URGENT Newborn head pecked ER

Discussion in 'Emergencies / Diseases / Injuries and Cures' started by hollyd37, Jun 3, 2016.

  1. hollyd37

    hollyd37 New Egg

    7
    0
    9
    May 23, 2016
    Albuquerque, New Mexico
    Newborn 1 day old silky #12, who is 1-2 weeks younger than siblings, is terribly injured. Her head has been pecked. It appears there are pecked holes on top of her head, and her fur is gone up there, seems swollen and throbbing. She was with the 2 broody mamas being babied and cared for, while other 2 mamas tended to older 11. Somehow, in a few hours, she was injured. We are taking her inside to brooder, alone. What can we do, please?
     
  2. Eggcessive

    Eggcessive True BYC Addict Premium Member

    29,927
    4,175
    521
    Apr 3, 2011
    southern Ohio
    Apply some Vetericyn or weak betadine to her wound. You don't want to use antibiotic ointment, since that may cause burning under a heat lamp in the brooder. She will need heat to survive. Put some vitamins with electrolytes (such as SaveAChick) in her water, and get her to drink by dipping her beak letting her swallow between drinks. Sprinkle some chick feed around her feet on paper towel to get her to eat. Hopefully she will survive. When she starts to heal, it would be good for her to have another chick for company. A small mirror or stuffed animal may help for now. BluKote spray on her wound will help to hide the red from pecking once the skin scabs over. She may need to be placed back with the others for a few weeks in a cage to get accepted back into the flock.
     
  3. hollyd37

    hollyd37 New Egg

    7
    0
    9
    May 23, 2016
    Albuquerque, New Mexico
    Thank you very much for your input. I went to mercantile and was told Pick No More by Rooster Booster (similar to Blue Kote) would help her wounds heal. Pecking is not currently an issue. Does this sound right? I will ask for the medicine you suggested. She is eating and drinking when we hand feed her, and she is sleeping a lot. We put a stuffed animal that she snuggles with, and when her eyes open, we will put a mirror. Right now they are swollen shut :( We are so hopeful for this sweet little baby. Thanks again.
     
  4. Eggcessive

    Eggcessive True BYC Addict Premium Member

    29,927
    4,175
    521
    Apr 3, 2011
    southern Ohio
    Pick no more will only help to prevent pecking, but it is not meant for wound treatment. I would use weakened betadine or iodine, or saline to treat her wounds. Clean the eyes if the become stuck or crusted with saline. It can be painful when a chick is pecked like this to both of you. Vetericyn wound spray is a good product to use from feed stores.
     
  5. ADozenGirlz

    ADozenGirlz The Chicken Chick[IMG]emojione/assets/png/00ae.png

    6,117
    67
    281
    Oct 18, 2009
    Connecticut
    I agree with Eggcessive. Those BlueKote & Picknomore products are better left on the store shelf. They're a mess, they're not intended to clean wounds and they prevent you from assessing whether an injury is becoming infected early enough to intervene. It also does NOT prevent the other birds from picking the injured bird, so it creates a false sense of security. Always keep injured birds separated from the rest of the flock until they are 100% healed with no visible sign of injury. If you don't, the flock will often continue to pick at and sometimes kill the injured bird.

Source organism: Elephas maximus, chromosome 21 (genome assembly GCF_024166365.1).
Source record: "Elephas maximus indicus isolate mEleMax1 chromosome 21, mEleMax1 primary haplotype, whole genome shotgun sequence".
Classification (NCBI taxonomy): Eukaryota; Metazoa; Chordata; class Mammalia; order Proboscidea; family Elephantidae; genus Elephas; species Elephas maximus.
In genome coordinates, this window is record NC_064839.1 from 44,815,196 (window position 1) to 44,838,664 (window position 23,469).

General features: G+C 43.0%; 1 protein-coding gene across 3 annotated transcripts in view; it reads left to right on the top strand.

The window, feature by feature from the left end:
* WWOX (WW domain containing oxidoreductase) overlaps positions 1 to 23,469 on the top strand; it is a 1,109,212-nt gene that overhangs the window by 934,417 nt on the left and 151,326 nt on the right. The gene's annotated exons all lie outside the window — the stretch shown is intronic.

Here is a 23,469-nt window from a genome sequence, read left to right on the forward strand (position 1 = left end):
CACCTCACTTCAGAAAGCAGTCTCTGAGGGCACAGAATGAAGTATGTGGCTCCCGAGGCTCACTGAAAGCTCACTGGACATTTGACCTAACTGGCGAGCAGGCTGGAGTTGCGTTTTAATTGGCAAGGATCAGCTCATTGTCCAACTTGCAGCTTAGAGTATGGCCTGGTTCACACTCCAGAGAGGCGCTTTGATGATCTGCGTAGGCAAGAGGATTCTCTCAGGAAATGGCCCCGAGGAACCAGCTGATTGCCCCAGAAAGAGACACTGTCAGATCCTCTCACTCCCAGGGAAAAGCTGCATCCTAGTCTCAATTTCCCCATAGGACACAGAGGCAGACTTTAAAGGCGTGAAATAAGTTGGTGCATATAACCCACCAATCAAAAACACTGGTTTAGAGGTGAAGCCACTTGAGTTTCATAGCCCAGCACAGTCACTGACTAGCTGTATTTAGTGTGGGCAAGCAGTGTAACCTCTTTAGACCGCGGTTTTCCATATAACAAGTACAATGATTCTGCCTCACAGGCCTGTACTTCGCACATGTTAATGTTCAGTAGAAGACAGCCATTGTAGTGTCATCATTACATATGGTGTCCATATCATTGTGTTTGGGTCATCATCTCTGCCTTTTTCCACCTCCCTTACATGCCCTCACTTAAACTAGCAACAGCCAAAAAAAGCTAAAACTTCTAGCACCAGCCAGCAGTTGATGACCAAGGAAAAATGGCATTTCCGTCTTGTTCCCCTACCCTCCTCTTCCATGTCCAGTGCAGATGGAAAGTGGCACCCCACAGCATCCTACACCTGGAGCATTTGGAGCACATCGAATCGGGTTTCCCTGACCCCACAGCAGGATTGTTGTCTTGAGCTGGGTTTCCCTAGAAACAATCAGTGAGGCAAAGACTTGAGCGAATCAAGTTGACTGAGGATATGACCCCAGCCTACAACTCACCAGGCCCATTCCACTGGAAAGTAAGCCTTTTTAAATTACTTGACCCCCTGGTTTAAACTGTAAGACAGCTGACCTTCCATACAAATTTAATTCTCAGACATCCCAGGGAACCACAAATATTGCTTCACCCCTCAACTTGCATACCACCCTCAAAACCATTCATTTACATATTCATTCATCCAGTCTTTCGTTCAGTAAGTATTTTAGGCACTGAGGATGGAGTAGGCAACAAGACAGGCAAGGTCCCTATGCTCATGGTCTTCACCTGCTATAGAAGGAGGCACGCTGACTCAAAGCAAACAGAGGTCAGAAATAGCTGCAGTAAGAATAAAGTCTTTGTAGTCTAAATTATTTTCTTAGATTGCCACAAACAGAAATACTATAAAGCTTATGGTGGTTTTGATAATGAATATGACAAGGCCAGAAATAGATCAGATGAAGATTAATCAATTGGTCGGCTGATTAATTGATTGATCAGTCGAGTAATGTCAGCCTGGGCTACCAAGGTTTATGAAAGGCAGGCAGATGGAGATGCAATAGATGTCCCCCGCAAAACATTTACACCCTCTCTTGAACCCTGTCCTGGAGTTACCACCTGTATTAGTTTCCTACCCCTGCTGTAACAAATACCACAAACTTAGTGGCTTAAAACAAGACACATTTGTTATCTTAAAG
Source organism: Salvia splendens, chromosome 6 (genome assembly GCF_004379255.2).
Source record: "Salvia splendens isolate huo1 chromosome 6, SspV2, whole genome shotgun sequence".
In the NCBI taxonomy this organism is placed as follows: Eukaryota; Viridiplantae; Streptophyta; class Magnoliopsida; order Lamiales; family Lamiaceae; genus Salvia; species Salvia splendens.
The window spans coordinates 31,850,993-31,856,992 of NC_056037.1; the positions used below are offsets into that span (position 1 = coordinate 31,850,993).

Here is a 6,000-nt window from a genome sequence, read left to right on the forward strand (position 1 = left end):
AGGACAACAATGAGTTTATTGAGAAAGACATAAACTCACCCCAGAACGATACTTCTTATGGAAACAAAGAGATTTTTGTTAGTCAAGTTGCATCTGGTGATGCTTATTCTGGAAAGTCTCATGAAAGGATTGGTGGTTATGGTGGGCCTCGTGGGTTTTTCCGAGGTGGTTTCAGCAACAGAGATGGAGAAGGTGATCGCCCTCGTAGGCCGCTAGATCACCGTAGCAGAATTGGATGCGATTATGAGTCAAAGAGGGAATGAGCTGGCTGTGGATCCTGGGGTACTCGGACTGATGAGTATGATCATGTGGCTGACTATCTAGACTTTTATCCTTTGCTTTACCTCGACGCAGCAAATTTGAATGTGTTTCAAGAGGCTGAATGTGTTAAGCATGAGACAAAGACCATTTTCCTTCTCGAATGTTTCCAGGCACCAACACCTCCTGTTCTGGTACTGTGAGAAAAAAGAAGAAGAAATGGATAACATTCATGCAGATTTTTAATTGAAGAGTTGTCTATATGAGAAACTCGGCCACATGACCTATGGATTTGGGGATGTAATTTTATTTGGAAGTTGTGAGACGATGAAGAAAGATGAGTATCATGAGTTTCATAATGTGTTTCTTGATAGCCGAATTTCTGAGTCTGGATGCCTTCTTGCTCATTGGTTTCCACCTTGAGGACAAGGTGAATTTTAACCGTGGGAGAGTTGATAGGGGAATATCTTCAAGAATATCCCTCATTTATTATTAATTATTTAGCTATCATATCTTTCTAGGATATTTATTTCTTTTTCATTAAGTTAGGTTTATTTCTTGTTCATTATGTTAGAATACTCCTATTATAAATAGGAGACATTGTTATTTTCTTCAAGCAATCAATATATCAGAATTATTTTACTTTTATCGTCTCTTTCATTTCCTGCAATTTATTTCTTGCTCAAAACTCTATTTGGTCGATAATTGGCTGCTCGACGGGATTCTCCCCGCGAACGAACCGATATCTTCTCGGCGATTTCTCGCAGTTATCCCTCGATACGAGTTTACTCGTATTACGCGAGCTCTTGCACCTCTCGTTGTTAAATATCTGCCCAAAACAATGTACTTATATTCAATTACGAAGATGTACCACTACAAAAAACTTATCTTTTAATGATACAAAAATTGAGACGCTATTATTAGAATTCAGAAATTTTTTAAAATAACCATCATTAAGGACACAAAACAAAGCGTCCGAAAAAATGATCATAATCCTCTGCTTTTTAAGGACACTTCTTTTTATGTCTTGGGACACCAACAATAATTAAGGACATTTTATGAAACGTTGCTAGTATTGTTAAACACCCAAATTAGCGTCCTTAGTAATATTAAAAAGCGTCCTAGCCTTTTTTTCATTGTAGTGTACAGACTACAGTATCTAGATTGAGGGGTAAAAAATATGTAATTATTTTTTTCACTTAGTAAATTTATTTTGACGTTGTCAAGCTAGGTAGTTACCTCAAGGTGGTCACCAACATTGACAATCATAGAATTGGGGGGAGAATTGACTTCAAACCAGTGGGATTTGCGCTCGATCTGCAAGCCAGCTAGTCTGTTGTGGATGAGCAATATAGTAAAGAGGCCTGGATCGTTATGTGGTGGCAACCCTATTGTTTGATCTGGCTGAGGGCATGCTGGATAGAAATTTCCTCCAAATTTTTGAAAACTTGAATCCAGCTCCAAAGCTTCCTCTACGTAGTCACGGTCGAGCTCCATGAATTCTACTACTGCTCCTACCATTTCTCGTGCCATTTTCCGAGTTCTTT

6. MMorganE

    MMorganE Out Of The Brooder

    106
    3
    43
    Apr 20, 2016
    Austin, TX
    This morning I had to put a 2.5 month old chick down due to the mama hen "scalping" him in the coop overnight. He was born with some leg issues. Therefore mama did not accept him. Sadly, I have another wonderful baby that is a dwarf with a genetic defect. The adult hens and baby roosters pick on her too. Eventually they would have done the same to her as they did to the baby this morning. With my flock and in my own experience, the weaker/smaller babies always get picked and pecked on by the adults. I could be wrong- but this being intentional, I would say they will probably do it again. Definitely keep her separated. Good luck!!
     
  7. chickengeorgeto

    chickengeorgeto Overrun With Chickens

    5,466
    995
    291
    Dec 25, 2012
    It seems that your chick was trying to do a little social climbing and the older biddies took objection at being demoted on the social register, so they settled things the old fashion way, with blood and muscle. Your chick will likely be fine but she may turn out to not be a he. Vaseline works well to treat peck fight damage on chicks.
     
    Last edited: Jun 5, 2016
  8. hollyd37

    hollyd37 New Egg

    7
    0
    9
    May 23, 2016
    Albuquerque, New Mexico
    I am grateful for all your input and caring. This website is such a gift. Sadly, this little one's injuries were too much, and she passed away in my hands this morning. I know we did all we could, and we have learned, as well. If any further chicks are born now, we will separate them from the 2-3 week olds immediately, even if that means raising them indoors in brooder. These sweet little creatures, such pure happiness, and tragic when ya lose one!
     
  9. MMorganE

    MMorganE Out Of The Brooder

    106
    3
    43
    Apr 20, 2016
    Austin, TX
    Im sorry to hear that! It's always difficult when they pass.
     
  10. Hrairoo

    Hrairoo Chillin' With My Peeps

    the chick was one day old. they don't tend to act that way at such a young age. the older chicks, however.....
     

BackYard Chickens is proudly sponsored by